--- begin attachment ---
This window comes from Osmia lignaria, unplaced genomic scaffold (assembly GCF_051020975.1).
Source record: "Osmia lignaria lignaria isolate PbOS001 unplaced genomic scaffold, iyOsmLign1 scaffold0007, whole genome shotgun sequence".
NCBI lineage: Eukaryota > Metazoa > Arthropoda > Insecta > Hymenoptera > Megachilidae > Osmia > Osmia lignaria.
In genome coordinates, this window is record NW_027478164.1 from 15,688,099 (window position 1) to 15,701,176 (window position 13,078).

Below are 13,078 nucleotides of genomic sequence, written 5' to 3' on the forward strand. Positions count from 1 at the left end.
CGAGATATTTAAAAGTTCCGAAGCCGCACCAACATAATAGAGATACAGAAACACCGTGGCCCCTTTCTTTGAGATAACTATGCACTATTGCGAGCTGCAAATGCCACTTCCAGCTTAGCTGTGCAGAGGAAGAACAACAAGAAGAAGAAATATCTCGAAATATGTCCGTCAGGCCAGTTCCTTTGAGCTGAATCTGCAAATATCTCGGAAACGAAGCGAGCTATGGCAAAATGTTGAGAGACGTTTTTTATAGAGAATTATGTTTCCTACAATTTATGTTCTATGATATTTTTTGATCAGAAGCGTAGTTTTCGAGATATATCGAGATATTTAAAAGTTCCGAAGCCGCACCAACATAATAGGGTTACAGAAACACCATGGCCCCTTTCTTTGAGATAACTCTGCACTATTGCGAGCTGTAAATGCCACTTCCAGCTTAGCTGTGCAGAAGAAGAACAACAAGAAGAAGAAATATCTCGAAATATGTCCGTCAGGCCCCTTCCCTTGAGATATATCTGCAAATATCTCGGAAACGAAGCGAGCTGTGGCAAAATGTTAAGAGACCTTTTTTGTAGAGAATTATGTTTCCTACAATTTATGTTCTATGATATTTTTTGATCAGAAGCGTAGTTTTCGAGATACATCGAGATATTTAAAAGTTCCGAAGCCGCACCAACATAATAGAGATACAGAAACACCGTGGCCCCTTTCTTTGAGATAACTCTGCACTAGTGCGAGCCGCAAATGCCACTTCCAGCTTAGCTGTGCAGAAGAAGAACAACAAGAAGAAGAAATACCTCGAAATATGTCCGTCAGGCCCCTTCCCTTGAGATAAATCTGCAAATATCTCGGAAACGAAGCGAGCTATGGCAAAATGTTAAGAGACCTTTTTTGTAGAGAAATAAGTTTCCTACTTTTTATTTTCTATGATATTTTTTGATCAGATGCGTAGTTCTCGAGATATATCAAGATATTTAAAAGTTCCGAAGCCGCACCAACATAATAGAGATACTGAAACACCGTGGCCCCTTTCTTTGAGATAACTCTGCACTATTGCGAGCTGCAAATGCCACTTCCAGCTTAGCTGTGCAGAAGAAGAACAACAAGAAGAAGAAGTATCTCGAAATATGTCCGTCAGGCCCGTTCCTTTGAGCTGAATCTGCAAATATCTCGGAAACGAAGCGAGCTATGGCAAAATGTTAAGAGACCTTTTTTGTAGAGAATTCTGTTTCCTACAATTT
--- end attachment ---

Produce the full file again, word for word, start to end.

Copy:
This window comes from Osmia lignaria, unplaced genomic scaffold (assembly GCF_051020975.1).
Source record: "Osmia lignaria lignaria isolate PbOS001 unplaced genomic scaffold, iyOsmLign1 scaffold0007, whole genome shotgun sequence".
NCBI lineage: Eukaryota > Metazoa > Arthropoda > Insecta > Hymenoptera > Megachilidae > Osmia > Osmia lignaria.
In genome coordinates, this window is record NW_027478164.1 from 15,688,099 (window position 1) to 15,701,176 (window position 13,078).

Below are 13,078 nucleotides of genomic sequence, written 5' to 3' on the forward strand. Positions count from 1 at the left end.
CGAGATATTTAAAAGTTCCGAAGCCGCACCAACATAATAGAGATACAGAAACACCGTGGCCCCTTTCTTTGAGATAACTATGCACTATTGCGAGCTGCAAATGCCACTTCCAGCTTAGCTGTGCAGAGGAAGAACAACAAGAAGAAGAAATATCTCGAAATATGTCCGTCAGGCCAGTTCCTTTGAGCTGAATCTGCAAATATCTCGGAAACGAAGCGAGCTATGGCAAAATGTTGAGAGACGTTTTTTATAGAGAATTATGTTTCCTACAATTTATGTTCTATGATATTTTTTGATCAGAAGCGTAGTTTTCGAGATATATCGAGATATTTAAAAGTTCCGAAGCCGCACCAACATAATAGGGTTACAGAAACACCATGGCCCCTTTCTTTGAGATAACTCTGCACTATTGCGAGCTGTAAATGCCACTTCCAGCTTAGCTGTGCAGAAGAAGAACAACAAGAAGAAGAAATATCTCGAAATATGTCCGTCAGGCCCCTTCCCTTGAGATATATCTGCAAATATCTCGGAAACGAAGCGAGCTGTGGCAAAATGTTAAGAGACCTTTTTTGTAGAGAATTATGTTTCCTACAATTTATGTTCTATGATATTTTTTGATCAGAAGCGTAGTTTTCGAGATACATCGAGATATTTAAAAGTTCCGAAGCCGCACCAACATAATAGAGATACAGAAACACCGTGGCCCCTTTCTTTGAGATAACTCTGCACTAGTGCGAGCCGCAAATGCCACTTCCAGCTTAGCTGTGCAGAAGAAGAACAACAAGAAGAAGAAATACCTCGAAATATGTCCGTCAGGCCCCTTCCCTTGAGATAAATCTGCAAATATCTCGGAAACGAAGCGAGCTATGGCAAAATGTTAAGAGACCTTTTTTGTAGAGAAATAAGTTTCCTACTTTTTATTTTCTATGATATTTTTTGATCAGATGCGTAGTTCTCGAGATATATCAAGATATTTAAAAGTTCCGAAGCCGCACCAACATAATAGAGATACTGAAACACCGTGGCCCCTTTCTTTGAGATAACTCTGCACTATTGCGAGCTGCAAATGCCACTTCCAGCTTAGCTGTGCAGAAGAAGAACAACAAGAAGAAGAAGTATCTCGAAATATGTCCGTCAGGCCCGTTCCTTTGAGCTGAATCTGCAAATATCTCGGAAACGAAGCGAGCTATGGCAAAATGTTAAGAGACCTTTTTTGTAGAGAATTCTGTTTCCTACAATTT